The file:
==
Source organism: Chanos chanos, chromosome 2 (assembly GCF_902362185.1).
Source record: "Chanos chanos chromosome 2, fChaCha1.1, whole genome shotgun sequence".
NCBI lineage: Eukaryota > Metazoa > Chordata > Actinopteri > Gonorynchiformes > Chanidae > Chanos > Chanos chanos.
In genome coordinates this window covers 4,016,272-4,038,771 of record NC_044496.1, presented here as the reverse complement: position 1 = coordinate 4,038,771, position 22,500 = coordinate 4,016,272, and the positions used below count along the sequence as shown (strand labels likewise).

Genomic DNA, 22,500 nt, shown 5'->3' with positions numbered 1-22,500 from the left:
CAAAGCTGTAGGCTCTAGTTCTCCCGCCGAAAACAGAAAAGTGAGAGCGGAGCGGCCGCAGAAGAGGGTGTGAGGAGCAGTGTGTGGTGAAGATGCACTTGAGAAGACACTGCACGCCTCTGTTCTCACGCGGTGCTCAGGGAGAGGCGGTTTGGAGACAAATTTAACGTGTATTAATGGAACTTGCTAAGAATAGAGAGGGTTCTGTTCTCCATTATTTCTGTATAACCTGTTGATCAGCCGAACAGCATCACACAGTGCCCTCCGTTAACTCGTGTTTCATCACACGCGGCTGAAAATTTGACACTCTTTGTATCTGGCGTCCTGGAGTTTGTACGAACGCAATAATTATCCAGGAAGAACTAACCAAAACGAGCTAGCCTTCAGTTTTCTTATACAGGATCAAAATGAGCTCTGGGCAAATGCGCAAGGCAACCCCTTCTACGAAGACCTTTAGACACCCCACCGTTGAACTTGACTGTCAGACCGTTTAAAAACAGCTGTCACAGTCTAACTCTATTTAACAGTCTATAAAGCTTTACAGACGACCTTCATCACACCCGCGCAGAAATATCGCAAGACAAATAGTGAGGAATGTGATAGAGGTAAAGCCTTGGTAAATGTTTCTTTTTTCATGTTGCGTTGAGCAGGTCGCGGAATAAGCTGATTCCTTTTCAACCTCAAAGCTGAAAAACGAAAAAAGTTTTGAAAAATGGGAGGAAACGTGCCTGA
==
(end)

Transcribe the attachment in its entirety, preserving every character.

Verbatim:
Source organism: Chanos chanos, chromosome 2 (assembly GCF_902362185.1).
Source record: "Chanos chanos chromosome 2, fChaCha1.1, whole genome shotgun sequence".
NCBI lineage: Eukaryota > Metazoa > Chordata > Actinopteri > Gonorynchiformes > Chanidae > Chanos > Chanos chanos.
In genome coordinates this window covers 4,016,272-4,038,771 of record NC_044496.1, presented here as the reverse complement: position 1 = coordinate 4,038,771, position 22,500 = coordinate 4,016,272, and the positions used below count along the sequence as shown (strand labels likewise).

Genomic DNA, 22,500 nt, shown 5'->3' with positions numbered 1-22,500 from the left:
CAAAGCTGTAGGCTCTAGTTCTCCCGCCGAAAACAGAAAAGTGAGAGCGGAGCGGCCGCAGAAGAGGGTGTGAGGAGCAGTGTGTGGTGAAGATGCACTTGAGAAGACACTGCACGCCTCTGTTCTCACGCGGTGCTCAGGGAGAGGCGGTTTGGAGACAAATTTAACGTGTATTAATGGAACTTGCTAAGAATAGAGAGGGTTCTGTTCTCCATTATTTCTGTATAACCTGTTGATCAGCCGAACAGCATCACACAGTGCCCTCCGTTAACTCGTGTTTCATCACACGCGGCTGAAAATTTGACACTCTTTGTATCTGGCGTCCTGGAGTTTGTACGAACGCAATAATTATCCAGGAAGAACTAACCAAAACGAGCTAGCCTTCAGTTTTCTTATACAGGATCAAAATGAGCTCTGGGCAAATGCGCAAGGCAACCCCTTCTACGAAGACCTTTAGACACCCCACCGTTGAACTTGACTGTCAGACCGTTTAAAAACAGCTGTCACAGTCTAACTCTATTTAACAGTCTATAAAGCTTTACAGACGACCTTCATCACACCCGCGCAGAAATATCGCAAGACAAATAGTGAGGAATGTGATAGAGGTAAAGCCTTGGTAAATGTTTCTTTTTTCATGTTGCGTTGAGCAGGTCGCGGAATAAGCTGATTCCTTTTCAACCTCAAAGCTGAAAAACGAAAAAAGTTTTGAAAAATGGGAGGAAACGTGCCTGA